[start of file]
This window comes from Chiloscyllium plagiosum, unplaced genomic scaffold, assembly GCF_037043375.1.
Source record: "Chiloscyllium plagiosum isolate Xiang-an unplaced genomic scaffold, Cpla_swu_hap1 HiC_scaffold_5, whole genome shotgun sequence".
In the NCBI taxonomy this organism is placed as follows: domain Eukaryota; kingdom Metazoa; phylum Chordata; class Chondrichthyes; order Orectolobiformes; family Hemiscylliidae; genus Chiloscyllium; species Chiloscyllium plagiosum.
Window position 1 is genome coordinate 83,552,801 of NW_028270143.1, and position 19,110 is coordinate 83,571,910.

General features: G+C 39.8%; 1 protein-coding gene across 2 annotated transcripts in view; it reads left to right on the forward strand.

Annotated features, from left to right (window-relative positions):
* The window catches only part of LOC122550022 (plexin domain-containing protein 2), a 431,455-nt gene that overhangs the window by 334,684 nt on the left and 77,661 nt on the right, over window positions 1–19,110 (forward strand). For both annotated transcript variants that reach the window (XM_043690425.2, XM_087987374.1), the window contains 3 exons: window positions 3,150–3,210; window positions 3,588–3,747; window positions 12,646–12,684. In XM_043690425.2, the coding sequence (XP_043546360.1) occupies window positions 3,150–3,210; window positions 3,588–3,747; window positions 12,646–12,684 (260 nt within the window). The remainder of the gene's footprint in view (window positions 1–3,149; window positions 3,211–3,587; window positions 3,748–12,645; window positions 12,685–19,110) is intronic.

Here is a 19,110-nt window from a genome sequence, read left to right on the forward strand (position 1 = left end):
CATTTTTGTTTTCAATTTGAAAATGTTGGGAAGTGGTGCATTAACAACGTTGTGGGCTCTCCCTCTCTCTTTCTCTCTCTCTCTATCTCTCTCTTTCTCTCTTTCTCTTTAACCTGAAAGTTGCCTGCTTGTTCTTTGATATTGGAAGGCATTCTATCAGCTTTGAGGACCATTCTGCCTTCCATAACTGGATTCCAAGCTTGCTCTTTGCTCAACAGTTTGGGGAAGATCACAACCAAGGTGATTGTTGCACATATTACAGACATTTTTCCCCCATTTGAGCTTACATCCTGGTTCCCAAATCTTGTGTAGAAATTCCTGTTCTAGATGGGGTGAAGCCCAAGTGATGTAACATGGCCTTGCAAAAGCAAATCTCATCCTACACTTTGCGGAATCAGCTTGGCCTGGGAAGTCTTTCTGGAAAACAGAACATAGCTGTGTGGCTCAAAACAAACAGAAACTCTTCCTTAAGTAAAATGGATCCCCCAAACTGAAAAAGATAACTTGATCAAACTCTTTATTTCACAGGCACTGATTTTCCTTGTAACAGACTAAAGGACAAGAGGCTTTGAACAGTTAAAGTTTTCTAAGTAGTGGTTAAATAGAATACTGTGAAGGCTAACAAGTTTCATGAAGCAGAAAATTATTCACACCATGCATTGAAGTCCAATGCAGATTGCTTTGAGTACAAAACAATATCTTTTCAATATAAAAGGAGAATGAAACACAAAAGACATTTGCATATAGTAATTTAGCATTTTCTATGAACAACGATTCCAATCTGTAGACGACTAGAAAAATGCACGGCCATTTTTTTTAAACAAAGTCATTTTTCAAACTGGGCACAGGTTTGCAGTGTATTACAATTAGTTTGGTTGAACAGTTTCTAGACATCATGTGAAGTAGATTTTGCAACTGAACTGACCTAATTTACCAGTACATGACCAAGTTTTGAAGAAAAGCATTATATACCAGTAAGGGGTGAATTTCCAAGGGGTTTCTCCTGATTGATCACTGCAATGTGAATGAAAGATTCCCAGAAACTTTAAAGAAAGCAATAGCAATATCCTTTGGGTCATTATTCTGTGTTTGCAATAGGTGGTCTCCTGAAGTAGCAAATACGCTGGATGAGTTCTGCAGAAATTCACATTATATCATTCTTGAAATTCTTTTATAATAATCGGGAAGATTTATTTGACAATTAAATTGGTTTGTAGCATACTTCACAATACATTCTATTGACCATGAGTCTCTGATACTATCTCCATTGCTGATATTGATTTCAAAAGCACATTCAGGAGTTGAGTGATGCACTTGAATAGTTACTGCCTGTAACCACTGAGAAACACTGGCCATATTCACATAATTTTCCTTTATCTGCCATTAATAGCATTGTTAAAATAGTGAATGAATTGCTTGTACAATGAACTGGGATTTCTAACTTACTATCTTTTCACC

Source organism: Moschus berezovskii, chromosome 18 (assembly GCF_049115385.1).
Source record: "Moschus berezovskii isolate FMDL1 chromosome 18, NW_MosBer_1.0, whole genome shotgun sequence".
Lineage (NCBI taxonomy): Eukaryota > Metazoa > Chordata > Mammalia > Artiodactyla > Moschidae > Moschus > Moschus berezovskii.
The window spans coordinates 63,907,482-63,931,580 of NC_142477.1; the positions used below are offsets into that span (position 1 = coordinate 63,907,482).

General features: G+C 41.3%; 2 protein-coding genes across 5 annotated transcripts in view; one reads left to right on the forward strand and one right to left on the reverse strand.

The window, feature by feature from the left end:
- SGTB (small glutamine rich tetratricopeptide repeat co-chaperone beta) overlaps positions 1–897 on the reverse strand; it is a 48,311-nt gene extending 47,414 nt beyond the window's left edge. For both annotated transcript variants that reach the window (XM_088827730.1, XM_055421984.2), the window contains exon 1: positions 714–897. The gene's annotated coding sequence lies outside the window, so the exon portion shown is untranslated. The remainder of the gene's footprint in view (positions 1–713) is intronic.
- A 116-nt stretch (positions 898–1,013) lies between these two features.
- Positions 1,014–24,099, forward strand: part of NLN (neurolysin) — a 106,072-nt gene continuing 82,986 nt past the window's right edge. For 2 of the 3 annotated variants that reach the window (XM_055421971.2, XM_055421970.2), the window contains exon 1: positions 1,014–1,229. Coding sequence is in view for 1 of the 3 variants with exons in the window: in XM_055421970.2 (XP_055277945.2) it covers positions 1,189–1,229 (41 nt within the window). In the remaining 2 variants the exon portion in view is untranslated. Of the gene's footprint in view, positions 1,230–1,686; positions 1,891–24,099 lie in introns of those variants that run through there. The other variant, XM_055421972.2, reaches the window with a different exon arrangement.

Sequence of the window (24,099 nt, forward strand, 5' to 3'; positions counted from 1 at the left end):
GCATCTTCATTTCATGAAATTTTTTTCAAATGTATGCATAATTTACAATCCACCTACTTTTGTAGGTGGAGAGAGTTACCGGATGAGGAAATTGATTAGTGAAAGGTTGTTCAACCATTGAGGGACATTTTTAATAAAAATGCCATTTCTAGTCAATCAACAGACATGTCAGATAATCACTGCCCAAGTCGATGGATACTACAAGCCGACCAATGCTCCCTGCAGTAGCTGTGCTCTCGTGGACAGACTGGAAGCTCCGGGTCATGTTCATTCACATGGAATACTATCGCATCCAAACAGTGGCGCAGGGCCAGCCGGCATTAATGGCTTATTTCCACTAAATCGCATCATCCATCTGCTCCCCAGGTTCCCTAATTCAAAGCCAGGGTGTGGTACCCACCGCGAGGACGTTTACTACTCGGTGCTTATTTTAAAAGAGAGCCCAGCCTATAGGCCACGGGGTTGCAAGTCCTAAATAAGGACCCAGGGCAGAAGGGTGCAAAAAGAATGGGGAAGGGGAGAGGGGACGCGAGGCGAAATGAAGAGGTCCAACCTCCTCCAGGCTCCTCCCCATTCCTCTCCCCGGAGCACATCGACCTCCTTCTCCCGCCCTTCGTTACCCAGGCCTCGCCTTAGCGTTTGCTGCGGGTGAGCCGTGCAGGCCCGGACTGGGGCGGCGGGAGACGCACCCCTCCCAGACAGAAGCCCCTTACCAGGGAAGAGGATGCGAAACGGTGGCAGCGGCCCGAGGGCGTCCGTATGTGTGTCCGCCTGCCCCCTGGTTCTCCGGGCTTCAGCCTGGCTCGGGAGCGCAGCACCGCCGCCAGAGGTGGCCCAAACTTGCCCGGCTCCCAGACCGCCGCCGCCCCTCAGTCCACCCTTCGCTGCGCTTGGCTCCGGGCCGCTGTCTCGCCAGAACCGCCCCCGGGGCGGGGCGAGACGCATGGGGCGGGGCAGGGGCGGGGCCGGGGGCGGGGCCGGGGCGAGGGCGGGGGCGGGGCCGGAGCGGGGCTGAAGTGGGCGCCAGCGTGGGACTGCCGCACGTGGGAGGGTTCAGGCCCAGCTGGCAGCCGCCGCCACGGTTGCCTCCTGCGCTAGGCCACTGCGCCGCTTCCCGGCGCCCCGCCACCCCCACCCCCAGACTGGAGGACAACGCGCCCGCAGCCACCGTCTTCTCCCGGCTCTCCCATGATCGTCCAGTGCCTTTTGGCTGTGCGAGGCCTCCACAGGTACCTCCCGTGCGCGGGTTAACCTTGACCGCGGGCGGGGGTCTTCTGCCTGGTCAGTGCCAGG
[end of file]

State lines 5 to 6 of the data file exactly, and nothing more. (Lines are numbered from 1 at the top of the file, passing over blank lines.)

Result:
General features: G+C 39.8%; 1 protein-coding gene across 2 annotated transcripts in view; it reads left to right on the forward strand.

Annotated features, from left to right (window-relative positions):